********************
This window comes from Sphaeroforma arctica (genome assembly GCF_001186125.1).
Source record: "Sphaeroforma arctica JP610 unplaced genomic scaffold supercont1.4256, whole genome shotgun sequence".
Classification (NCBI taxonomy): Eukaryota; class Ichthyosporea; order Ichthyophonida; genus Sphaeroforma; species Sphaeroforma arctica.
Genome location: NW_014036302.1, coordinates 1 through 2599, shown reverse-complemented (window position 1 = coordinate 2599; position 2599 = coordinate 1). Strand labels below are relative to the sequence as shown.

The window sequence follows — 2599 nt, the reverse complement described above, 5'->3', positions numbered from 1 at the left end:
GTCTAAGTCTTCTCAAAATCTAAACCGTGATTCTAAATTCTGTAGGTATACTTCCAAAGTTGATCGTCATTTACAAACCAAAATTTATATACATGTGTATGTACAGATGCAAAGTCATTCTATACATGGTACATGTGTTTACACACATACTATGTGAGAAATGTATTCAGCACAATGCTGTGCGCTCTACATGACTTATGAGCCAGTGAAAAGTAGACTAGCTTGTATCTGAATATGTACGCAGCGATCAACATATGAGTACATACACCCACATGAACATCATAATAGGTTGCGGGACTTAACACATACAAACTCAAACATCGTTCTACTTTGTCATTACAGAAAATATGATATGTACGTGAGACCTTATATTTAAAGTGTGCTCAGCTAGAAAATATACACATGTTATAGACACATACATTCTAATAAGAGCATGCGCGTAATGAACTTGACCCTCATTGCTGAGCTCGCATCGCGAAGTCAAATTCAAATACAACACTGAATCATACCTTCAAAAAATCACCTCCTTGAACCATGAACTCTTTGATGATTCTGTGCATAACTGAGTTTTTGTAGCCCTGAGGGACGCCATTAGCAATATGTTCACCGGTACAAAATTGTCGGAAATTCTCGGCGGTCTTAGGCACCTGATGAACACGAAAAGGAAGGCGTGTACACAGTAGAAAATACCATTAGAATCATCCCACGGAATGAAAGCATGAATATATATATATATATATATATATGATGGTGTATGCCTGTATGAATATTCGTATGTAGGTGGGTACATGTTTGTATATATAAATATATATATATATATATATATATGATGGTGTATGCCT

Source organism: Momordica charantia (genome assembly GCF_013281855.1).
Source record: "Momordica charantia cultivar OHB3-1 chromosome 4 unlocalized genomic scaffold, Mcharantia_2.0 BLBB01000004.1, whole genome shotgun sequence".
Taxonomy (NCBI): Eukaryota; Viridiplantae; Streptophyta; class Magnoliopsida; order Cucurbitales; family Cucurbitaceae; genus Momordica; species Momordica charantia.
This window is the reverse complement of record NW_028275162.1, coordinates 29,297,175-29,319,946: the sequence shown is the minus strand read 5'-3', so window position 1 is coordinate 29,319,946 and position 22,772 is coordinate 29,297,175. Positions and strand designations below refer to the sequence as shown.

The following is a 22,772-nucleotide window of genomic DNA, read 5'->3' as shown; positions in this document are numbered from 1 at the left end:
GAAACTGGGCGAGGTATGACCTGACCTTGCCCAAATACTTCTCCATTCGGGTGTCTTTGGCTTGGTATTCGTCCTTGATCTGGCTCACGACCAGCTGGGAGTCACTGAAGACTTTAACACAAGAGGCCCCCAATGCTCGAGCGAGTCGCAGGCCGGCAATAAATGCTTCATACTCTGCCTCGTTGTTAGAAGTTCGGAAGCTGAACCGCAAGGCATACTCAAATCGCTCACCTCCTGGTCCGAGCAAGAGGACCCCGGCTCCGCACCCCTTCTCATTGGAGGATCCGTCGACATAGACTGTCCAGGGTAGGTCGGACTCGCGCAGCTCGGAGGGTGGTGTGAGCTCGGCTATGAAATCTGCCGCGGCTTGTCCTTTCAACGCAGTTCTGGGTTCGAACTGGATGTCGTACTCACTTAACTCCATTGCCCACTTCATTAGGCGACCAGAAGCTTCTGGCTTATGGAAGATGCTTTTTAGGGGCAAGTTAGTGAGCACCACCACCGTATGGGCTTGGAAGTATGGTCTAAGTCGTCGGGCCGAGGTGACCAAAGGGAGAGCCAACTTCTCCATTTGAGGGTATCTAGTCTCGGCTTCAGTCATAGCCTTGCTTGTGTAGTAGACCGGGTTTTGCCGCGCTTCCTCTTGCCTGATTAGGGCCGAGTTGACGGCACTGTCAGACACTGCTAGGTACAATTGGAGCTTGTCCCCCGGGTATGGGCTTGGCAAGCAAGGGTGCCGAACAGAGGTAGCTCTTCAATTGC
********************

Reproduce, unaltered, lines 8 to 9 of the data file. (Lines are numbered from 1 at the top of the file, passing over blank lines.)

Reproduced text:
Source record: "Momordica charantia cultivar OHB3-1 chromosome 4 unlocalized genomic scaffold, Mcharantia_2.0 BLBB01000004.1, whole genome shotgun sequence".
Taxonomy (NCBI): Eukaryota; Viridiplantae; Streptophyta; class Magnoliopsida; order Cucurbitales; family Cucurbitaceae; genus Momordica; species Momordica charantia.